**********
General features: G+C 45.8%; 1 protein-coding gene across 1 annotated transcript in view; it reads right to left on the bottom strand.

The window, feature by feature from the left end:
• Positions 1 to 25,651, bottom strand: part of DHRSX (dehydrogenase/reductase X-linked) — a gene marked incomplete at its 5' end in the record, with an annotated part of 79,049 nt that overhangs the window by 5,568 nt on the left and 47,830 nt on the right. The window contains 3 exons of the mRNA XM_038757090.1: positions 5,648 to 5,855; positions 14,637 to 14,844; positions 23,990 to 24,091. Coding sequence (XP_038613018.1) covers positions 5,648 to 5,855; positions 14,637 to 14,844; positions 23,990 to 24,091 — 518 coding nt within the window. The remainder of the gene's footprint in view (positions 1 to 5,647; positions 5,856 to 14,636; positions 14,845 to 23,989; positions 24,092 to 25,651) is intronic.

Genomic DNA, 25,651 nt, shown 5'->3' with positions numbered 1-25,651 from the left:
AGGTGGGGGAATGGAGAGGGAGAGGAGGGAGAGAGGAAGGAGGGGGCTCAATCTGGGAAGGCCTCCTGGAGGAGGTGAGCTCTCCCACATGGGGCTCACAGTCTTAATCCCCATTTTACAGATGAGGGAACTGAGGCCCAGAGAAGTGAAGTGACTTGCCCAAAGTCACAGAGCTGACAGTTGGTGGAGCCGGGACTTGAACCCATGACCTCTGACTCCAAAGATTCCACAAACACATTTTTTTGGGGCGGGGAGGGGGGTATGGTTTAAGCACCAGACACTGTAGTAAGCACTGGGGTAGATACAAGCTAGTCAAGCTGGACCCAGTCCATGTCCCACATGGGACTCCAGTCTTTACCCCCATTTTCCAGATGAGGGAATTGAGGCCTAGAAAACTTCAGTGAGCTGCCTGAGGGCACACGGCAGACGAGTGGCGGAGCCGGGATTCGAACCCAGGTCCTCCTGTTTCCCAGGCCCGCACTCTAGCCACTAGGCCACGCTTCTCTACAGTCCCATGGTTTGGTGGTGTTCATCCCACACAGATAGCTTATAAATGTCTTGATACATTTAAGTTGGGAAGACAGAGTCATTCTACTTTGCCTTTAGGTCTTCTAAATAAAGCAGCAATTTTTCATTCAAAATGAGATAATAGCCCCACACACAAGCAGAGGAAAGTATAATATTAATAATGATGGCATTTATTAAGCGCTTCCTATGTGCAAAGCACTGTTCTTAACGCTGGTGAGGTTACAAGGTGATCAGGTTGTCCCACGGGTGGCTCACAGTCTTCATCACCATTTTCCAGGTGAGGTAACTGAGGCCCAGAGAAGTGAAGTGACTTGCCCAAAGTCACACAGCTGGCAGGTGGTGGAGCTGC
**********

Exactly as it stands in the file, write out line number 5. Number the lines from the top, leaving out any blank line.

AGGTGGGGGAATGGAGAGGGAGAGGAGGGAGAGAGGAAGGAGGGGGCTCAATCTGGGAAGGCCTCCTGGAGGAGGTGAGCTCTCCCACATGGGGCTCACAGTCTTAATCCCCATTTTACAGATGAGGGAACTGAGGCCCAGAGAAGTGAAGTGACTTGCCCAAAGTCACAGAGCTGACAGTTGGTGGAGCCGGGACTTGAACCCATGACCTCTGACTCCAAAGATTCCACAAACACATTTTTTTGGGGCGGGGAGGGGGGTATGGTTTAAGCACCAGACACTGTAGTAAGCACTGGGGTAGATACAAGCTAGTCAAGCTGGACCCAGTCCATGTCCCACATGGGACTCCAGTCTTTACCCCCATTTTCCAGATGAGGGAATTGAGGCCTAGAAAACTTCAGTGAGCTGCCTGAGGGCACACGGCAGACGAGTGGCGGAGCCGGGATTCGAACCCAGGTCCTCCTGTTTCCCAGGCCCGCACTCTAGCCACTAGGCCACGCTTCTCTACAGTCCCATGGTTTGGTGGTGTTCATCCCACACAGATAGCTTATAAATGTCTTGATACATTTAAGTTGGGAAGACAGAGTCATTCTACTTTGCCTTTAGGTCTTCTAAATAAAGCAGCAATTTTTCATTCAAAATGAGATAATAGCCCCACACACAAGCAGAGGAAAGTATAATATTAATAATGATGGCATTTATTAAGCGCTTCCTATGTGCAAAGCACTGTTCTTAACGCTGGTGAGGTTACAAGGTGATCAGGTTGTCCCACGGGTGGCTCACAGTCTTCATCACCATTTTCCAGGTGAGGTAACTGAGGCCCAGAGAAGTGAAGTGACTTGCCCAAAGTCACACAGCTGGCAGGTGGTGGAGCTGC